• Lawyer Tips for a MetLife Disability Denial, Appeal & LawsuitLawyer Tips for a MetLife Disability Denial, Appeal & Lawsuit

Judge Agrees that MetLife’s Denial of Long Term Disability Benefits was Reasonable

In Anne Ehlert v. Metropolitan Life Insurance Company (MetLife), Ehlert was a consulting pension actuary for pension plans at Towers Watson. Her first day of work with Towers was September 8, 2003. Her last day of work was December 23, 2015. In August 2016, she applied for long-term disability (LTD) benefits under her employer’s disability insurance benefit plan which was administered by MetLife.

In this case, in order to collect LTD benefits, Ehlert had to prove that due to an illness or accidental injury, she was unable to perform the duties of her own occupation. She claimed she was unable to perform these duties due to “fatigue, short term memory and cognitive organizational issues, [and] headaches.” Her claim was denied, so she appealed. When her administrative appeal was denied, she filed this ERISA lawsuit in the United States District Court for the District of Massachusetts.

The District Court analyzed four issues raised by Ehlert: 1) She was denied a full and fair review; 2) MetLife rejected evidence presented by her functional capacity evaluation (FCE); 3) MetLife rejected the report of a vocational consultant; and 4) MetLife did not give proper consideration of the award of Social Security Disability Income (SSDI) benefits awarded to her by the Social Security Administration (SSA).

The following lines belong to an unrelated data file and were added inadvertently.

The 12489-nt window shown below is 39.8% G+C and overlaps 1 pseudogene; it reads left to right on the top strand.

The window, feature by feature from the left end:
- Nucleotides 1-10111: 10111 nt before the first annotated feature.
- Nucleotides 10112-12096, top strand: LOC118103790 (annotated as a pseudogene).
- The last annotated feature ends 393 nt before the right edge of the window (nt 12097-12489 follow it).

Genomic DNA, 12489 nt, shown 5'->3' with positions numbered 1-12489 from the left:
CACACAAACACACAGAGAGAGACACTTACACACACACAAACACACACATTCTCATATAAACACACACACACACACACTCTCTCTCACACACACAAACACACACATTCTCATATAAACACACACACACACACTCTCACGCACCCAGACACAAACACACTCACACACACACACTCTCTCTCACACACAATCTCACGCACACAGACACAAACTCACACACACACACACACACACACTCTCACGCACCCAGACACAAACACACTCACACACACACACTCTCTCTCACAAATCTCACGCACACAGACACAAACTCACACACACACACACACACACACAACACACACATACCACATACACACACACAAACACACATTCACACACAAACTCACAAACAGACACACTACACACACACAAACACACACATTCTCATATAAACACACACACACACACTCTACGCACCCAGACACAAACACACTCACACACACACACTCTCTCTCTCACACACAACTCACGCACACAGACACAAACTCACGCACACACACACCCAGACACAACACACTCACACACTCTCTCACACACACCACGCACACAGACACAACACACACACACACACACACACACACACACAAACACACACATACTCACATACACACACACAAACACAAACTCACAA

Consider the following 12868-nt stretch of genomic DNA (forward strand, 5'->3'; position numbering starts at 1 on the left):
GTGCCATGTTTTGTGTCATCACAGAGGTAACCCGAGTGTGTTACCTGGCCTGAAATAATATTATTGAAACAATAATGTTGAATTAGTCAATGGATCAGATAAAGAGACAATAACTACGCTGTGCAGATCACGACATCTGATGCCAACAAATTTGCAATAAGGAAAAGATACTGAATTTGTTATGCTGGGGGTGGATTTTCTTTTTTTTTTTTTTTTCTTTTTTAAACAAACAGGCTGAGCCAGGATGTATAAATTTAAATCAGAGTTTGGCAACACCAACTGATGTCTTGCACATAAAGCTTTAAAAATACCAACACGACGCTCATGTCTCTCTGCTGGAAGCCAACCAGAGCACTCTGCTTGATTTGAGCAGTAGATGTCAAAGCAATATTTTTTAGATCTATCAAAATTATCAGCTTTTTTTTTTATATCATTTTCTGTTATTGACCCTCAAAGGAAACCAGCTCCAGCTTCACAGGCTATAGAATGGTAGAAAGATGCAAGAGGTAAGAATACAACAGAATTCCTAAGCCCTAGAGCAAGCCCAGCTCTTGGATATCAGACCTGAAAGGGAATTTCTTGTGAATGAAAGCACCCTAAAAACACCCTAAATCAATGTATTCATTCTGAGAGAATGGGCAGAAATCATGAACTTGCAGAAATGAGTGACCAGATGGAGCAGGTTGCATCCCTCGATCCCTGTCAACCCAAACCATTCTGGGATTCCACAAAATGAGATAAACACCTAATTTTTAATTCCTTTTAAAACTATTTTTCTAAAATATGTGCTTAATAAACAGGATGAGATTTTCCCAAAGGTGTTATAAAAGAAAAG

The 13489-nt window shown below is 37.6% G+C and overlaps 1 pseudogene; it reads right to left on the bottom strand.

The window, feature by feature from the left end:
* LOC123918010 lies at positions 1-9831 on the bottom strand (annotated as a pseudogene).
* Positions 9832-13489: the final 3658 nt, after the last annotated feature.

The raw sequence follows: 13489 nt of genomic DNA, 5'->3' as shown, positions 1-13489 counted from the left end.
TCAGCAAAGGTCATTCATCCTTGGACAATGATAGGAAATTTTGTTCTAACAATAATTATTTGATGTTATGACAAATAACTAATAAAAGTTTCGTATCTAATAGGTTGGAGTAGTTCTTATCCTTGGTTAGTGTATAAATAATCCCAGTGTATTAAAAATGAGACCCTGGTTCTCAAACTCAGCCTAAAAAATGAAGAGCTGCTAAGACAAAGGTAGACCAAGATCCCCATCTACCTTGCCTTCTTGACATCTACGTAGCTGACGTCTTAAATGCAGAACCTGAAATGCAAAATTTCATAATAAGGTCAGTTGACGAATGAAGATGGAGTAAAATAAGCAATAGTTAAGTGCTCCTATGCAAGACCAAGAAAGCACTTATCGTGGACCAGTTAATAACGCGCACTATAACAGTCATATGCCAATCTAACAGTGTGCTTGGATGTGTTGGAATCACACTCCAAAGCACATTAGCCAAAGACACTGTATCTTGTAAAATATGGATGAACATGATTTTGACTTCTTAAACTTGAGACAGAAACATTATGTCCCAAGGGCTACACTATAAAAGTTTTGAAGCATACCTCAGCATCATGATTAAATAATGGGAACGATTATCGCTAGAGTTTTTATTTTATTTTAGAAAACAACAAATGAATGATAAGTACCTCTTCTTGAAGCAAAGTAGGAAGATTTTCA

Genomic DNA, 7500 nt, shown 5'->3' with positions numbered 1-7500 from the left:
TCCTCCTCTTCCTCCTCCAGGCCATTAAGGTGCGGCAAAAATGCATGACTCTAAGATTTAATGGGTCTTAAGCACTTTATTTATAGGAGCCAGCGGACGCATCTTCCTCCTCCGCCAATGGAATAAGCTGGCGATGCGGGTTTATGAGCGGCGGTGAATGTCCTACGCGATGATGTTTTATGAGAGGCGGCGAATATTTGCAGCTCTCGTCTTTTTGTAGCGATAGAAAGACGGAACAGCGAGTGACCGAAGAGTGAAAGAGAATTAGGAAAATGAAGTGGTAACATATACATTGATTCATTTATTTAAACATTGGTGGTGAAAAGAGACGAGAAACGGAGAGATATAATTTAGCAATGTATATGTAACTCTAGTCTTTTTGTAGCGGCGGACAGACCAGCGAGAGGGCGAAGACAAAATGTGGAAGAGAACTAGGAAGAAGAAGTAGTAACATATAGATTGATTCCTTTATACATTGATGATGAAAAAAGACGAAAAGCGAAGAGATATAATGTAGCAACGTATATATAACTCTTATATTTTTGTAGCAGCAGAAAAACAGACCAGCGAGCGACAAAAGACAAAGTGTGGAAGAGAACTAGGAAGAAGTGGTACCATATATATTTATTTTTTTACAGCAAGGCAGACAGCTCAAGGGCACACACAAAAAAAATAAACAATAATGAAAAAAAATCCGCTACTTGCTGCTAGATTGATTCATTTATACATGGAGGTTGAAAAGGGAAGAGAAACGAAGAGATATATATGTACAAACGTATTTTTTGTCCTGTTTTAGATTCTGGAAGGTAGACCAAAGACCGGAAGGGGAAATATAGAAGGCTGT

The Court made a comprehensive review of Ehlert’s medical records and reports of treating physicians as well as MetLife’s reviewing physicians. Ultimately, the Court concluded that Ehlert had not sustained her burden of proving she was unable to perform the material duties of her own occupation. Therefore, MetLife did not abuse its discretion when it denied her claim for LTD benefits.

The Court stated: “MetLife made a carefully-considered decision to deny Ehlert’s application and appeal for LTD benefits. That decision was reasonable and supported by substantial evidence in the record. Under the arbitrary and capricious standard, the decision to deny LTD benefits must be upheld.”

MetLife Provided Ehlert a Full and Fair Review

The terms of MetLife’s disability benefit policy at issue in this case was whether Ehlert was entitled to LTD benefits because she was unable to perform the material duties of her own occupation. As the Court stated, “The issue is whether Ehlert submitted proof that she suffered such physical or cognitive limitations that she was disabled from working within the meaning of the LTD plan.”

There was no selective review of treating physicians. The Court noted, “There is no dispute that Ehlert has a lengthy history of reported, consistent symptoms. MetLife and its consultant physicians did not merely gloss over the treating physicians’ notes and opinions. Rather, her treating physicians’ longitudinal reports concerning these physical and cognitive limitations were recognized and acknowledged.”

Although the law is clear that a “plan administrator may not ‘cherry-pick the evidence it prefers while ignoring significant evidence to the contrary,’” the Court was clear that is not what happened here. Some of Ehlert’s numerous treating physicians opined she could not work. Others acknowledged she suffered from pain and cognitive issues but believed she could still work at her regular job. The Court meticulously analyzed all reports from Ehlert’s treating physicians.